Building a Garden is Slow and Steady Work

Building a garden is slow and steady work, but once the ground is prepared, the fun begins. This may take days, weeks, months or years depending on the size of the garden and how much help you have in doing it.  Cats not included.

As a new gardener you may think that growing things is pretty straightforward. Buy the plants, dig a hole and put them in the ground. A little water here and there and soon you’ll see flowers or vegetables emerge.

Experienced gardeners know it is far from being that simple.

A Little Back Story

The first house I bought in New Hampshire had ready-made, lovely garden areas. I enjoyed picking asparagus from the perennial asparagus bed. Stunning tulips popped up in Springtime all over the yard, and the large perennials included wisteria, dogwood, and hydrangea trees! I enjoyed that yard for only two years, then moved on, through no fault of my own.

tulips and daffodils
My old New Hampshire Garden in Spring

The nice thing was the fact that the gardens were ready for planting. I could go buy pretty plants, or vegetables and put them into the ground and they grew nicely alongside already established additions. Prepared beds and established perennials are a wonderful treat for a homeowner.

After that, I have never lived in a ready-made gardening landscape. This means planning the site, tilling the soil, adding amendments, and finally buying the plants which will hopefully grow happily in their designated spots.

Without the extra finances (or help in the yard) to put toward all this, it can take years to accomplish a garden plan. Really.

In New Hampshire I had loam delivered each year. I moved wheelbarrows full of the dirt to various areas in my yard over the course of weeks. I’m an older lady and can’t do a lot in any one day, so I had to pace myself. Within five years time I had some pretty nice gardens in my yard – then I moved away.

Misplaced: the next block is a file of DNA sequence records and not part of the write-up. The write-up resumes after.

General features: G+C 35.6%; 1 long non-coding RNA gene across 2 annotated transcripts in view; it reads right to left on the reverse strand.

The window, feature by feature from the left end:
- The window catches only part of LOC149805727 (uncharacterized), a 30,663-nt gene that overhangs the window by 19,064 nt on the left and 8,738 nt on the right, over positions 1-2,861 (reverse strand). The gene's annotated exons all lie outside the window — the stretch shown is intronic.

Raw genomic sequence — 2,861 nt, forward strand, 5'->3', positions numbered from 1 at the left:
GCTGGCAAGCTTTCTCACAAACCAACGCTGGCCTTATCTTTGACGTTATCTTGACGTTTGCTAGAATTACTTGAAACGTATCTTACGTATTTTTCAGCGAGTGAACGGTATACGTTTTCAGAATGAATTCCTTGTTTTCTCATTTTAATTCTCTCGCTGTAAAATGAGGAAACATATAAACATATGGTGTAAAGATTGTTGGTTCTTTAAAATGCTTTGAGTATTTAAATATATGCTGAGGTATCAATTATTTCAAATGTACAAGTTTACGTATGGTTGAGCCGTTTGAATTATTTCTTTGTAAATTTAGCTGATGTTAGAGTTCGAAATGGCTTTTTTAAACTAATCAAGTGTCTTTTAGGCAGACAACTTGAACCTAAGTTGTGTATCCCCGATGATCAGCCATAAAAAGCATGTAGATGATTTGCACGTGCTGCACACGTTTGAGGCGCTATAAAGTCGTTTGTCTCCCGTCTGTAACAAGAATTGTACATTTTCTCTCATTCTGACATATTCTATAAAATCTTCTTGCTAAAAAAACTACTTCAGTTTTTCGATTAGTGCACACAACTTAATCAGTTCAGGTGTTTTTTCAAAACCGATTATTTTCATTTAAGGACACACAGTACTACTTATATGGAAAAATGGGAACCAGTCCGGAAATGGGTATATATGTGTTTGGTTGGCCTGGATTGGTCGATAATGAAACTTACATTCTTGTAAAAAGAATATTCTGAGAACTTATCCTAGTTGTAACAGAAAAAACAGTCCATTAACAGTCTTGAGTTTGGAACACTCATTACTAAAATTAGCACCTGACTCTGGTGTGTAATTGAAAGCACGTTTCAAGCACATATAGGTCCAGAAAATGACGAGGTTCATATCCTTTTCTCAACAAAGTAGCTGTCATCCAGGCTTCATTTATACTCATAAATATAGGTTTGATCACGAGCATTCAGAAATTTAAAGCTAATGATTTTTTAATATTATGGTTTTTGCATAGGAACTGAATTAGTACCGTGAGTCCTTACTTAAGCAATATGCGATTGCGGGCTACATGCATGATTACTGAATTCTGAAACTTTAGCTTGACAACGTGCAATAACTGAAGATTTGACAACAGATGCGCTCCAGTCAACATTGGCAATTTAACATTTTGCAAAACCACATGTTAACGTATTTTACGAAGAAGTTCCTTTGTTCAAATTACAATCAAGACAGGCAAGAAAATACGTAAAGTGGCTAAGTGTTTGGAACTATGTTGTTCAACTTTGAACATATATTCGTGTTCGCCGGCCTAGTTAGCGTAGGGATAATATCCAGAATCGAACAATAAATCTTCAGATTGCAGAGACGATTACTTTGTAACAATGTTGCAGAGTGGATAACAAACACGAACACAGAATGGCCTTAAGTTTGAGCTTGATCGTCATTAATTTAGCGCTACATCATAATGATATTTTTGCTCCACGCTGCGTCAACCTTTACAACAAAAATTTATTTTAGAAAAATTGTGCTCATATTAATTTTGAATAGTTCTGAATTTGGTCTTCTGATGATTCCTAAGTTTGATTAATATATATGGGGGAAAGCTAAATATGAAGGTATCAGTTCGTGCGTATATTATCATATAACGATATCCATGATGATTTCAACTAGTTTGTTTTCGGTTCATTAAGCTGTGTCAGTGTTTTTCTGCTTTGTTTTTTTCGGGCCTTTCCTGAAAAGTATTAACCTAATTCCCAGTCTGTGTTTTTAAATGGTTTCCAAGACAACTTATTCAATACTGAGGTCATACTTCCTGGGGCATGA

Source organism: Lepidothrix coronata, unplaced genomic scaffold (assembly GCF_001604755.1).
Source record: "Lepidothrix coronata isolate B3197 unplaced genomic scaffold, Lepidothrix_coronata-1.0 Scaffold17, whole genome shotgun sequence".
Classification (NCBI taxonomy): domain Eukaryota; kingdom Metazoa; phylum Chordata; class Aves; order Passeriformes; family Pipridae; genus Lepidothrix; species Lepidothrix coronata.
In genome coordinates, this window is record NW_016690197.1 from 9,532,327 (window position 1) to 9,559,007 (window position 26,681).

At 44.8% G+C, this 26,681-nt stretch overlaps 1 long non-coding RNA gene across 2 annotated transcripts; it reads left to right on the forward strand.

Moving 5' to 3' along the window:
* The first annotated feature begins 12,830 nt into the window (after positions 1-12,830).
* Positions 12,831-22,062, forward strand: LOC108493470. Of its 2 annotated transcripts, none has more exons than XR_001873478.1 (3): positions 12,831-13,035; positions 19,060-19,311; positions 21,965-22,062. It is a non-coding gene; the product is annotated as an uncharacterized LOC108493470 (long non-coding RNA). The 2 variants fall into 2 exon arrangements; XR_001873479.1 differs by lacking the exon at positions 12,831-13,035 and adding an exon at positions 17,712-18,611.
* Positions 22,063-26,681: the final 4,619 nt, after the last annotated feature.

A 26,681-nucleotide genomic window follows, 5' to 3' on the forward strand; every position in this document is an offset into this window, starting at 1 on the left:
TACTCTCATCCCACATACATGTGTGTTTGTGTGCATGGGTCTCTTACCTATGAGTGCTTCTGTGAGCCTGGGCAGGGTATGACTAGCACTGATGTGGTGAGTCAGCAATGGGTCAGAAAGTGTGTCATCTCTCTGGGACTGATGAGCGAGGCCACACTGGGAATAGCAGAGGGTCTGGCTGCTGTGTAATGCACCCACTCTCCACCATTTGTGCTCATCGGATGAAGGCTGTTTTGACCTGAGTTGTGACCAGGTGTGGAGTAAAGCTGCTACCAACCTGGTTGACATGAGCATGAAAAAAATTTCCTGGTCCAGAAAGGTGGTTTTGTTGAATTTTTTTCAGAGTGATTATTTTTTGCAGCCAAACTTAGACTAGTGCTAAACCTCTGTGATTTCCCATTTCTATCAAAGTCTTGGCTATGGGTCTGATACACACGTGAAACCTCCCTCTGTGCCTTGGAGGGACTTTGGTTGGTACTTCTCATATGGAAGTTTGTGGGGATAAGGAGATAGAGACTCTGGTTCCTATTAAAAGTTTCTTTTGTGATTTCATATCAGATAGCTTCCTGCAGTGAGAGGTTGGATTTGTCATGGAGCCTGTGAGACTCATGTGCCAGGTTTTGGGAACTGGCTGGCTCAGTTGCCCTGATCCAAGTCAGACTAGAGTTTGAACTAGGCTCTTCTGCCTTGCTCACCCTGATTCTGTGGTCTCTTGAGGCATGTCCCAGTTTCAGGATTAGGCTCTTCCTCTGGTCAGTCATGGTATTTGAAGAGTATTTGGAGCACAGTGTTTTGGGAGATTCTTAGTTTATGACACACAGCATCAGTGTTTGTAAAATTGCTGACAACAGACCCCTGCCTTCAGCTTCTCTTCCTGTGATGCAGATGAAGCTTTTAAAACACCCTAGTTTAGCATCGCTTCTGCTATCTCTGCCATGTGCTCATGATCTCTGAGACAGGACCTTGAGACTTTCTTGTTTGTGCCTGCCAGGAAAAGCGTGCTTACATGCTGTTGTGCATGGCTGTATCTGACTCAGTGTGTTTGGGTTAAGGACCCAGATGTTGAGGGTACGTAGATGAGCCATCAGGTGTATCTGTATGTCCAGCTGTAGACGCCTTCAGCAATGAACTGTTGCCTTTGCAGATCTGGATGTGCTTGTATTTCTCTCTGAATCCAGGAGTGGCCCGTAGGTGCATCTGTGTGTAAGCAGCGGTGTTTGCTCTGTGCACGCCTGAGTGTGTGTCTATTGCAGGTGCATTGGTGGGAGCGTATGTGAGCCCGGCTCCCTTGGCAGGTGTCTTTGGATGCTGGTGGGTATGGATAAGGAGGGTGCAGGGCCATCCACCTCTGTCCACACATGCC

The Here and Now

I moved into my Florida home in Fall 2016. My son built me a raised bed and I’ve been working on filling it since then. At the time this writing it is April 2018 and finally the bed is full of good soil which is ready for planting.

raised bed garden dirt
The raised bed is ready for planting

I’ve been using the raised bed as a mixing station. One end is free of plantings so I can dump bags of dirt and compost in and mix it up. After adding blood meal, bone meal, and fertilizer, I mix it up like a big stew and fill black pots to grow individual plants.  (By the way, as I was writing this, I discovered that not all “organic” labeled fertilizer is really organic.  Read my post about identifying real organic fertilizer and even bags of dirt.)

I also had to re-plant a big bucket in the yard where everything froze over the winter.  This pot used to hold a huge croton.  Now you can see what’s left in the background.

bucket of flowering plants
Big pot re-planted with crotons and flowering plants

Now that I’ve used that good dirt mix everywhere it was needed, I will plant more vegetables in the raised bed. From here on out, all that is needed is to amend the dirt with compost every so often and re-plant when needed. The hard work is complete.

Yahoo! Yippee! Hallelujah!

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